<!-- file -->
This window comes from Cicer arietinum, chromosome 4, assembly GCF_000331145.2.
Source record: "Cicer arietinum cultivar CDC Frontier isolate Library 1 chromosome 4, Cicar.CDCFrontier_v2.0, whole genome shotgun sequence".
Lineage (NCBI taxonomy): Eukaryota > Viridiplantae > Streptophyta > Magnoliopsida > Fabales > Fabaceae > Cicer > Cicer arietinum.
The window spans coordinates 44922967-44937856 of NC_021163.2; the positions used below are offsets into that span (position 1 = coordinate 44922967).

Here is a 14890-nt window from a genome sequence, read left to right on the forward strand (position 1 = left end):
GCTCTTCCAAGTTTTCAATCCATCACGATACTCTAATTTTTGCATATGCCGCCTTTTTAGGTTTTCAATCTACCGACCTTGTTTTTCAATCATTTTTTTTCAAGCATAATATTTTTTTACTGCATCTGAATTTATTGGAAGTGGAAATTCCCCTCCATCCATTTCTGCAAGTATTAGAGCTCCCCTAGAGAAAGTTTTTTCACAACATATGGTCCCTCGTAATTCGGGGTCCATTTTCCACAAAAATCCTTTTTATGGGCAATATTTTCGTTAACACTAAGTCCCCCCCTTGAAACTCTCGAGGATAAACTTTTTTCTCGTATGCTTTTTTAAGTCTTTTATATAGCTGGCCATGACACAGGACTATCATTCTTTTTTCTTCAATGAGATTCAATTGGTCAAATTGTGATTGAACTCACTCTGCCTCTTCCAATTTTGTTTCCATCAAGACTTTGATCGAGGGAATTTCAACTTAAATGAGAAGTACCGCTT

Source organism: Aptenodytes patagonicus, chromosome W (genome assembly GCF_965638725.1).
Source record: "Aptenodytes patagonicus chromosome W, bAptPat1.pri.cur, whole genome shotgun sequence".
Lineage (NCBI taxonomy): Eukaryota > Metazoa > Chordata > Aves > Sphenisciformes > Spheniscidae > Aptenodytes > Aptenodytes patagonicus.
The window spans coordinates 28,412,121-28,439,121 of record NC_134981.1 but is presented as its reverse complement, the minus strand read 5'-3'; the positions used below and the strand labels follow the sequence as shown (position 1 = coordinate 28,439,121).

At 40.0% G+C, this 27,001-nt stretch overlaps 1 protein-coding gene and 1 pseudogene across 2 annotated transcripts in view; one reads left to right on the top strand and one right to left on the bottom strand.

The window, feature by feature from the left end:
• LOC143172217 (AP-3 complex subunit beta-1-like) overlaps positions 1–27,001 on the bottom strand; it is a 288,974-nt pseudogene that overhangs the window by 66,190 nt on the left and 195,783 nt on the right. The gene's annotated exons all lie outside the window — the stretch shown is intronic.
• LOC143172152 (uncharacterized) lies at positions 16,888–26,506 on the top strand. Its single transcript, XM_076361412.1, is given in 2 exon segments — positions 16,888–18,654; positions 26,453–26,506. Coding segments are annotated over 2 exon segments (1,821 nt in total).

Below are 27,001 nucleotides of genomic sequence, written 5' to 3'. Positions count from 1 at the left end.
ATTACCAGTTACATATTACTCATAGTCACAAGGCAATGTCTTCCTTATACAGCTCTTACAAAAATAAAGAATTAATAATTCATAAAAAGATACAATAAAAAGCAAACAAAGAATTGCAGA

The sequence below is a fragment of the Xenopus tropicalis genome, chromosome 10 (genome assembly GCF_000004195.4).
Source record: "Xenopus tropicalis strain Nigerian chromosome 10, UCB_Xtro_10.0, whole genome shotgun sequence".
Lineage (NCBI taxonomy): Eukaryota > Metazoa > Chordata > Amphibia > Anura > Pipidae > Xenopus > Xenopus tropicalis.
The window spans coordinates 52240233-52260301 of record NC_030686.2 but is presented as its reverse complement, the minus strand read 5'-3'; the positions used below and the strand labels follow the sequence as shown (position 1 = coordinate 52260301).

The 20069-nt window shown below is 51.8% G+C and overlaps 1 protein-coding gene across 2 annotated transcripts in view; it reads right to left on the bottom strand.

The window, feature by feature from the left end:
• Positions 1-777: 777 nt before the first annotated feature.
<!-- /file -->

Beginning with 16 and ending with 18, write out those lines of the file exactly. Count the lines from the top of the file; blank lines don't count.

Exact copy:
ATTACCAGTTACATATTACTCATAGTCACAAGGCAATGTCTTCCTTATACAGCTCTTACAAAAATAAAGAATTAATAATTCATAAAAAGATACAATAAAAAGCAAACAAAGAATTGCAGA

The sequence below is a fragment of the Xenopus tropicalis genome, chromosome 10 (genome assembly GCF_000004195.4).
Source record: "Xenopus tropicalis strain Nigerian chromosome 10, UCB_Xtro_10.0, whole genome shotgun sequence".